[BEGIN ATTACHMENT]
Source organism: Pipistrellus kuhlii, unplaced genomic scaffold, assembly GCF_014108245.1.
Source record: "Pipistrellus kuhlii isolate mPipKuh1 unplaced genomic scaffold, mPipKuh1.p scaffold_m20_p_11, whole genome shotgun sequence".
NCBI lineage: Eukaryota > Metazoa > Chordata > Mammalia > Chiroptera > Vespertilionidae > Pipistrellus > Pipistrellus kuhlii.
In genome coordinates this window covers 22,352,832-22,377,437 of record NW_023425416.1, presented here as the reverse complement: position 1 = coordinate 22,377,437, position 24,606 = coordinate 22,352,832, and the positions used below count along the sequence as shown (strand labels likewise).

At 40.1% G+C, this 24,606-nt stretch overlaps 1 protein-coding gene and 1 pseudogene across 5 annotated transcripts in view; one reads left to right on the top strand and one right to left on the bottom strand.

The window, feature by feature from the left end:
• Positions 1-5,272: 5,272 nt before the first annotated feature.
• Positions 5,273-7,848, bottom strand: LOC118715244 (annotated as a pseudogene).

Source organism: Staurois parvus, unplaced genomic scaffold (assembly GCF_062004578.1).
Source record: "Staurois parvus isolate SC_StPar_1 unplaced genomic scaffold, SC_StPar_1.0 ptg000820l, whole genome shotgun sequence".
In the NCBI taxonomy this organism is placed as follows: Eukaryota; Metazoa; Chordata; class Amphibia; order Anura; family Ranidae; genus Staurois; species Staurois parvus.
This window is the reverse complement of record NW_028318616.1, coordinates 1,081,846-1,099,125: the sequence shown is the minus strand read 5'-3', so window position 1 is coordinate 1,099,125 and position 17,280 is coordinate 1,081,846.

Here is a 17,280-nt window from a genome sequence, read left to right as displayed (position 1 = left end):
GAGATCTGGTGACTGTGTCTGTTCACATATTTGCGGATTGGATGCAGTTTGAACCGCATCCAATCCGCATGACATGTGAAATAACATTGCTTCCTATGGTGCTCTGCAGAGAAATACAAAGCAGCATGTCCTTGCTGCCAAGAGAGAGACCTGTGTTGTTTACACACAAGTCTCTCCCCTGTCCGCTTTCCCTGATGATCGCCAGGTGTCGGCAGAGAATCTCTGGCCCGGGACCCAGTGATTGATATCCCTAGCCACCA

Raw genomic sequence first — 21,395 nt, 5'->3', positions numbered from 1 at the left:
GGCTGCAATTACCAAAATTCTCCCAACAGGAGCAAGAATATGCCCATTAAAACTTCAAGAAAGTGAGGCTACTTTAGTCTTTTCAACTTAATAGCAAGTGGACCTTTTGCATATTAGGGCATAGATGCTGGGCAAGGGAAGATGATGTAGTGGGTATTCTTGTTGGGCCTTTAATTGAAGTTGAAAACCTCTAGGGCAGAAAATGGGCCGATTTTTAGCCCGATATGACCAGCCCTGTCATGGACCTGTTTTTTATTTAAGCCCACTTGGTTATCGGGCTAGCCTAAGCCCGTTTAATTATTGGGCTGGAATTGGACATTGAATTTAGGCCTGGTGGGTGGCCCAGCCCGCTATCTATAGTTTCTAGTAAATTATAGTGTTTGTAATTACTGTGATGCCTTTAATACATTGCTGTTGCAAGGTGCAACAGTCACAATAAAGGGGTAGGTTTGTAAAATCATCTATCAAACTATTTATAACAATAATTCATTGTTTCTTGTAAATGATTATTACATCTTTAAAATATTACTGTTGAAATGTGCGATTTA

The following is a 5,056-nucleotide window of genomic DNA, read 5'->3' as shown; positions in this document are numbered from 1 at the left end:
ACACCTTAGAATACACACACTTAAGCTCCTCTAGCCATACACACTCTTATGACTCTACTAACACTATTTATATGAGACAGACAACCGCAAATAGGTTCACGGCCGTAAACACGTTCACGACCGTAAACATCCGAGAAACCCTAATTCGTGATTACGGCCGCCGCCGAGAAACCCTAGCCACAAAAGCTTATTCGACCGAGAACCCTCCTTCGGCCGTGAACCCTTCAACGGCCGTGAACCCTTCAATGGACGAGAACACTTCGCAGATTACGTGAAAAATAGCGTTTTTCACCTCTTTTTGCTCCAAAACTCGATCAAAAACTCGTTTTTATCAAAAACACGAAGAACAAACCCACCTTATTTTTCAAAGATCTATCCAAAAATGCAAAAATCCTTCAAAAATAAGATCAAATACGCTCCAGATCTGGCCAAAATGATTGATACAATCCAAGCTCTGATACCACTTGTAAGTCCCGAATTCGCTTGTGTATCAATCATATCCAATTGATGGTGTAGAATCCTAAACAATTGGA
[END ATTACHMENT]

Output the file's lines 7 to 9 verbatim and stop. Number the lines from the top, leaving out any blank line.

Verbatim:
• Positions 1-5,272: 5,272 nt before the first annotated feature.
• Positions 5,273-7,848, bottom strand: LOC118715244 (annotated as a pseudogene).

Source organism: Staurois parvus, unplaced genomic scaffold (assembly GCF_062004578.1).